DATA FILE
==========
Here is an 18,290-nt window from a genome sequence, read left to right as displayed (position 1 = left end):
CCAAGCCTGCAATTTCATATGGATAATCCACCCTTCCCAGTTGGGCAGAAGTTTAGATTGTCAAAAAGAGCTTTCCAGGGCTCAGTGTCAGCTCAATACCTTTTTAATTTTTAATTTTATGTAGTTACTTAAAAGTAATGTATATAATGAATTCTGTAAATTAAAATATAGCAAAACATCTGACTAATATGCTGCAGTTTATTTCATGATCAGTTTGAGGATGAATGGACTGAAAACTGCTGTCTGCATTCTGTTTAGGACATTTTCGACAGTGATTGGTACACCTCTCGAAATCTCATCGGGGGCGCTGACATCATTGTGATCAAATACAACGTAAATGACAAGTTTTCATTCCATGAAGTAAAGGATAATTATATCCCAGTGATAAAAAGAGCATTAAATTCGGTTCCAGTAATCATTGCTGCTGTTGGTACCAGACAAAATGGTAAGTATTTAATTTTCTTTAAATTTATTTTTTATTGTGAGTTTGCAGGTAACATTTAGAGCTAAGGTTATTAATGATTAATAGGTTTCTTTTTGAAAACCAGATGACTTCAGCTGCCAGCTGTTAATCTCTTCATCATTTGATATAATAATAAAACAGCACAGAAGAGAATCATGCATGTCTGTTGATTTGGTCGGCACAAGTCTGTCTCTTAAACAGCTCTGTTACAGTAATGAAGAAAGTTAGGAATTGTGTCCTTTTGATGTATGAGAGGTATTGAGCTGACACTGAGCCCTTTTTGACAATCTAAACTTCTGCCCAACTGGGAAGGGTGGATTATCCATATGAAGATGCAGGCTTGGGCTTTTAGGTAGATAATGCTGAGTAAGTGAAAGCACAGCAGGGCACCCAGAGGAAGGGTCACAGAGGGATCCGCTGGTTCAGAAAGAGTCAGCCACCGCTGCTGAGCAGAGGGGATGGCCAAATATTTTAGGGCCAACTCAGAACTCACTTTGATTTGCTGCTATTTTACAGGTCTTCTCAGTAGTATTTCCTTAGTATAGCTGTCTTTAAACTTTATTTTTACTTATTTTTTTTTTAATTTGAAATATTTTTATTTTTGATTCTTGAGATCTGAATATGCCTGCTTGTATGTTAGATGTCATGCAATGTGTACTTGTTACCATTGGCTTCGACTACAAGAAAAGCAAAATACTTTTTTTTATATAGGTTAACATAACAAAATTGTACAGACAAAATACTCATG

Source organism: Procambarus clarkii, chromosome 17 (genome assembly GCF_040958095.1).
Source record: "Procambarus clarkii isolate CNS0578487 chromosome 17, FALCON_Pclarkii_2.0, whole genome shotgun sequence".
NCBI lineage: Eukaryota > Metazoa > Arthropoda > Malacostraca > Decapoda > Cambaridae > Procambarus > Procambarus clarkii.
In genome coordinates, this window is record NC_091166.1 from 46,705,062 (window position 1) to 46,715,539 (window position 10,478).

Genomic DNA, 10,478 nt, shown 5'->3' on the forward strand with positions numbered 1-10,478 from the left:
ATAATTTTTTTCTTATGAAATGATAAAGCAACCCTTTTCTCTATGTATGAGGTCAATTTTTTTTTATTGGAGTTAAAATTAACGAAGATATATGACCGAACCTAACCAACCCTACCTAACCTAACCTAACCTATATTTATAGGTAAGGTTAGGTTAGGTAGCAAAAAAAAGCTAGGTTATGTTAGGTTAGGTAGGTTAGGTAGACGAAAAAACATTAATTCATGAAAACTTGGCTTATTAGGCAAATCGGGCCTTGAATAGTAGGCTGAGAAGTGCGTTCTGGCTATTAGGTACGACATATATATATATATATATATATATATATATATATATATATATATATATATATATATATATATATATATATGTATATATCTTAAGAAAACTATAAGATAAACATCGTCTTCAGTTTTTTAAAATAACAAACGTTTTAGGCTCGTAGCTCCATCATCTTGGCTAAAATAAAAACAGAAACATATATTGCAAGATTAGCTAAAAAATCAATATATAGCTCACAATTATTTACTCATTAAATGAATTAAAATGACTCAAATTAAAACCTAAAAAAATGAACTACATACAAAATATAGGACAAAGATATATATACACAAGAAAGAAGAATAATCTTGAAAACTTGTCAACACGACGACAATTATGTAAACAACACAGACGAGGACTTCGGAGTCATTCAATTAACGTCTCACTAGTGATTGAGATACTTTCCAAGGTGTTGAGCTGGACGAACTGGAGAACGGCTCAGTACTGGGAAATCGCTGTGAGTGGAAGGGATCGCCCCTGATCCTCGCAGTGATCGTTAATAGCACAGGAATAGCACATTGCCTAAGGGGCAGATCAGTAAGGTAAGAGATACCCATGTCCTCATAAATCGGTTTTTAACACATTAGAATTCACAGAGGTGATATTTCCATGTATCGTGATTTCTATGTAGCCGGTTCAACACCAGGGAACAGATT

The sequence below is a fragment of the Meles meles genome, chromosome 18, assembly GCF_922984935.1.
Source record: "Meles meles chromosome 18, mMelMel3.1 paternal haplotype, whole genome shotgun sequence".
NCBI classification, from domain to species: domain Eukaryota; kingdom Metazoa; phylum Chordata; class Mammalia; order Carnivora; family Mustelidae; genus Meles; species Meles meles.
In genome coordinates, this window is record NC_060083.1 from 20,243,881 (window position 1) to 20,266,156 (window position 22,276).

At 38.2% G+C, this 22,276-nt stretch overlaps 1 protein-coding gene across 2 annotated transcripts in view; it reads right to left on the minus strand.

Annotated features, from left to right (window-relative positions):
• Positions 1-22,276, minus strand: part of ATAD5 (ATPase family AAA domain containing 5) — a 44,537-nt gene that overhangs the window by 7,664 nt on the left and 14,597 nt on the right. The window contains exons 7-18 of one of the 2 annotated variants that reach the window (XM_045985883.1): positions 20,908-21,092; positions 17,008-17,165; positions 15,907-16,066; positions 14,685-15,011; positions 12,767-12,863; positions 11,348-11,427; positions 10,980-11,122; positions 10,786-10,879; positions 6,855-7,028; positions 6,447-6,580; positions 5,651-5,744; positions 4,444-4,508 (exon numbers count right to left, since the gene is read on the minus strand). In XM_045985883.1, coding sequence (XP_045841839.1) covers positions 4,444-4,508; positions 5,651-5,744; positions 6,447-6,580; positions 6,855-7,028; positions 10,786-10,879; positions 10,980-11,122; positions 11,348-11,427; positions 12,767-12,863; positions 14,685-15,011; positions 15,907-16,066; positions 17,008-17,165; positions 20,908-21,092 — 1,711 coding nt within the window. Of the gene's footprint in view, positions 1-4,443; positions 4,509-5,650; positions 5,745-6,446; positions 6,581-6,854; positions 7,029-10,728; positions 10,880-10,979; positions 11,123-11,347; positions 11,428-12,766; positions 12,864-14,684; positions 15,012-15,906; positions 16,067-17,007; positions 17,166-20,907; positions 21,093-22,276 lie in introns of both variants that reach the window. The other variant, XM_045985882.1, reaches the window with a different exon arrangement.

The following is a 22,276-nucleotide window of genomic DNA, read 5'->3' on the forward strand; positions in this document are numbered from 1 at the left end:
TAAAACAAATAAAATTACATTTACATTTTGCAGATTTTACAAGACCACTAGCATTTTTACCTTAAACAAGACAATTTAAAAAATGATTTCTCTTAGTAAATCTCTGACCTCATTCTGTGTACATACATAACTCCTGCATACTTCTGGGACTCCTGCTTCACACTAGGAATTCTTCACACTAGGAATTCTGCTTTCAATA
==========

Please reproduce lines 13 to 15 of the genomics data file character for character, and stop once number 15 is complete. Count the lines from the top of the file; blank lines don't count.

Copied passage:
At 38.2% G+C, this 22,276-nt stretch overlaps 1 protein-coding gene across 2 annotated transcripts in view; it reads right to left on the minus strand.

Annotated features, from left to right (window-relative positions):
• Positions 1-22,276, minus strand: part of ATAD5 (ATPase family AAA domain containing 5) — a 44,537-nt gene that overhangs the window by 7,664 nt on the left and 14,597 nt on the right. The window contains exons 7-18 of one of the 2 annotated variants that reach the window (XM_045985883.1): positions 20,908-21,092; positions 17,008-17,165; positions 15,907-16,066; positions 14,685-15,011; positions 12,767-12,863; positions 11,348-11,427; positions 10,980-11,122; positions 10,786-10,879; positions 6,855-7,028; positions 6,447-6,580; positions 5,651-5,744; positions 4,444-4,508 (exon numbers count right to left, since the gene is read on the minus strand). In XM_045985883.1, coding sequence (XP_045841839.1) covers positions 4,444-4,508; positions 5,651-5,744; positions 6,447-6,580; positions 6,855-7,028; positions 10,786-10,879; positions 10,980-11,122; positions 11,348-11,427; positions 12,767-12,863; positions 14,685-15,011; positions 15,907-16,066; positions 17,008-17,165; positions 20,908-21,092 — 1,711 coding nt within the window. Of the gene's footprint in view, positions 1-4,443; positions 4,509-5,650; positions 5,745-6,446; positions 6,581-6,854; positions 7,029-10,728; positions 10,880-10,979; positions 11,123-11,347; positions 11,428-12,766; positions 12,864-14,684; positions 15,012-15,906; positions 16,067-17,007; positions 17,166-20,907; positions 21,093-22,276 lie in introns of both variants that reach the window. The other variant, XM_045985882.1, reaches the window with a different exon arrangement.